Usually I’ll maybe think of one or two things before I get onstage, and the rest is freestyle. I remember when we did the East Coast tour, my joke was that I’d congratulate each city on having invented the Internet. In Boston it was at MIT, in D.C. it was wherever — it was a running theme. At SXSW I decided my theme was that music is not a competition. Just, like, a general reminder to people.
When you see bands, do you judge them on their stage banter or lack of stage banter?
It’s kind of cool to just be cool and not say anything. And I guess we sacrifice that? But Eric gets that going. There’s this band, and I won’t say them by name, but I remember that we played with them two years ago in Brooklyn. And they said [from the stage], ”Yeah this place is full of fucking Brooklyn hipsters.” I thought that was very bad form; these people came to see you play. And I saw them again at SXSW and that was the only thing I remembered about them. I do think that banter, that kind of stuff, is pretty powerful. Your videos, your Twitter, your presence, that’s kind of how you fill in the blank about your personality. And honestly, I hope that it’s all goodwill toward us. But I can’t control that.
You’ve actually won an award for your Twitter (sample: “Sometimes I wish I cared about anything as passionately as Funkmaster Flex cares about cars”) from The Village Voice.
You know how it is, you’re talking to the Internet, and you put a lot of stuff out there, and you sort of wonder if people are listening. I don’t know, it’s a scary, powerful medium, and there’s not a lot of ways to be recognized for other than the follower count, I guess. It was nice to be recognized from an editorial perspective.
I just saw your tweet about The Streets album A Grand Don’t Come for Free, and how it makes no sense that he finds his missing money inside the TV. I love that album but I totally agree.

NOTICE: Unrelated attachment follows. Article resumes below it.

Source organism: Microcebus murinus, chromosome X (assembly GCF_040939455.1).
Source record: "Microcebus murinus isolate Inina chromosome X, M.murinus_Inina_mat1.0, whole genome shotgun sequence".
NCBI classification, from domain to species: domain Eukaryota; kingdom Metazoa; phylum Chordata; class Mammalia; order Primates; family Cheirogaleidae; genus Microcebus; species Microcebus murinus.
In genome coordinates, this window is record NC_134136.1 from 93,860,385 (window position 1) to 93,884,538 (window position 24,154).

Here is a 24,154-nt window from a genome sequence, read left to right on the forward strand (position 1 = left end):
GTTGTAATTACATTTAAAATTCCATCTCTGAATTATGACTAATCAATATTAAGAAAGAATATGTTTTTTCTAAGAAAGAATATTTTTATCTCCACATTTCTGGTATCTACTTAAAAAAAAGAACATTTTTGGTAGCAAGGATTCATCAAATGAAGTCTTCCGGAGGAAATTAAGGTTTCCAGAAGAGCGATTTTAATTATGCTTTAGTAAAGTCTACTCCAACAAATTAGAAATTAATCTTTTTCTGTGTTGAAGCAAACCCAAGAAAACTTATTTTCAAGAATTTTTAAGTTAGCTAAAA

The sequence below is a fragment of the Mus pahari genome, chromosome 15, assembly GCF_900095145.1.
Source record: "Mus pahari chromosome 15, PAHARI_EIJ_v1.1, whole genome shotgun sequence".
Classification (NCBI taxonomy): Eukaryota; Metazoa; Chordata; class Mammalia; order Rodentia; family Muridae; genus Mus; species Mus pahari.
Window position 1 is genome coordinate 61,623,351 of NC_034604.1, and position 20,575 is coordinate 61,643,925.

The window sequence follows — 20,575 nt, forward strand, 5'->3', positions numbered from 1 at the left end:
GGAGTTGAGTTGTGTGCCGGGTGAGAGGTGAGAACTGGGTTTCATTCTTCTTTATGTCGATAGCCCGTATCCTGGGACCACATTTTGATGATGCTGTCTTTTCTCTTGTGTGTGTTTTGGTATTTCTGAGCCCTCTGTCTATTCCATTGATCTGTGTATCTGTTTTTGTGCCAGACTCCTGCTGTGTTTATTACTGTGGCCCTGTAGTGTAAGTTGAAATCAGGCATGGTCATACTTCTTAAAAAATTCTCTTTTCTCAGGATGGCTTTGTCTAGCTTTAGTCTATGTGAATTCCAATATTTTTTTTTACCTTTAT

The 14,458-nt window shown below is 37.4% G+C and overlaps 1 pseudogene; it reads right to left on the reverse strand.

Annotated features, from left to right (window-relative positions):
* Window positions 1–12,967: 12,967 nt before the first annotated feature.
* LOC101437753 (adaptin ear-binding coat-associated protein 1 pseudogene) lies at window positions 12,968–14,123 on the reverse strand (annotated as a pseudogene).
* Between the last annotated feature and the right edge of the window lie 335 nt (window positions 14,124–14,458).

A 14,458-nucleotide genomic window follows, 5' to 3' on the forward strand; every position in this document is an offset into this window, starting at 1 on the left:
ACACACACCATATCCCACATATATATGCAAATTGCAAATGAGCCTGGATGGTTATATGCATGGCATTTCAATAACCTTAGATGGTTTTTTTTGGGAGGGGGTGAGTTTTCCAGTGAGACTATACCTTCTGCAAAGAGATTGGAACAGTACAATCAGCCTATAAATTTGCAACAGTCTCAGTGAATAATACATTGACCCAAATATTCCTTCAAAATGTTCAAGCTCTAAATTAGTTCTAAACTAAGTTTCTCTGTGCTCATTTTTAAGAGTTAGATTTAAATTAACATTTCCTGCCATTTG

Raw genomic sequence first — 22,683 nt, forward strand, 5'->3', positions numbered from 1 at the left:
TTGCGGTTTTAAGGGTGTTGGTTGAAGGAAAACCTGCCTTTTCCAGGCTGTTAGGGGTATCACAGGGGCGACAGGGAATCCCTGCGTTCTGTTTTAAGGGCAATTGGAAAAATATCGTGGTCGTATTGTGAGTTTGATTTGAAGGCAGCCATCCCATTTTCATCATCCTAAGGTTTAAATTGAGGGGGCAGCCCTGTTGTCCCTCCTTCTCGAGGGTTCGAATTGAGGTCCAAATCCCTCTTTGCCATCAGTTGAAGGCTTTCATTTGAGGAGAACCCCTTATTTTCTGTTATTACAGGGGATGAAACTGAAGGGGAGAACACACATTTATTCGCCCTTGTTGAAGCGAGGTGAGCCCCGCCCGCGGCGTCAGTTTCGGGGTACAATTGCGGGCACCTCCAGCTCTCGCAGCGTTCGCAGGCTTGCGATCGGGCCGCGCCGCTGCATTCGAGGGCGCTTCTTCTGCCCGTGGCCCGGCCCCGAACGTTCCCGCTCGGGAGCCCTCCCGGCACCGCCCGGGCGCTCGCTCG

I think about The Streets a lot. I thought I was like the last Streets fan, but I put that out there, and a lot of people were like, “I think about that once a week.” I don’t know, I guess there’s like a whole generation of people taking about that still.
Have you noticed that people respond to your live show in different cities? Is there some city where they dance really weird?
I don’t think I can generalize. We’ve had really good shows in a lot of places. I don’t know if there’s a pattern. We’ve played shows in museums where people were dancing — literally, we played the Whitney, and it was a great crowd. And we played shows in clubs where no one was dancing. You know, we’ve never had a great show in Germany.
You play a stand-up percussion set. Have you noticed that stand-up percussion sets are often used as comedy props? I’m thinking specifically of Fred Armisen’s Venezuelan comedian character, Fericito.
That’s funny. I hadn’t noticed. But my joke about it, about my own style and my skill set, is that my drumming style is a combination of Sheila E. and Meg White.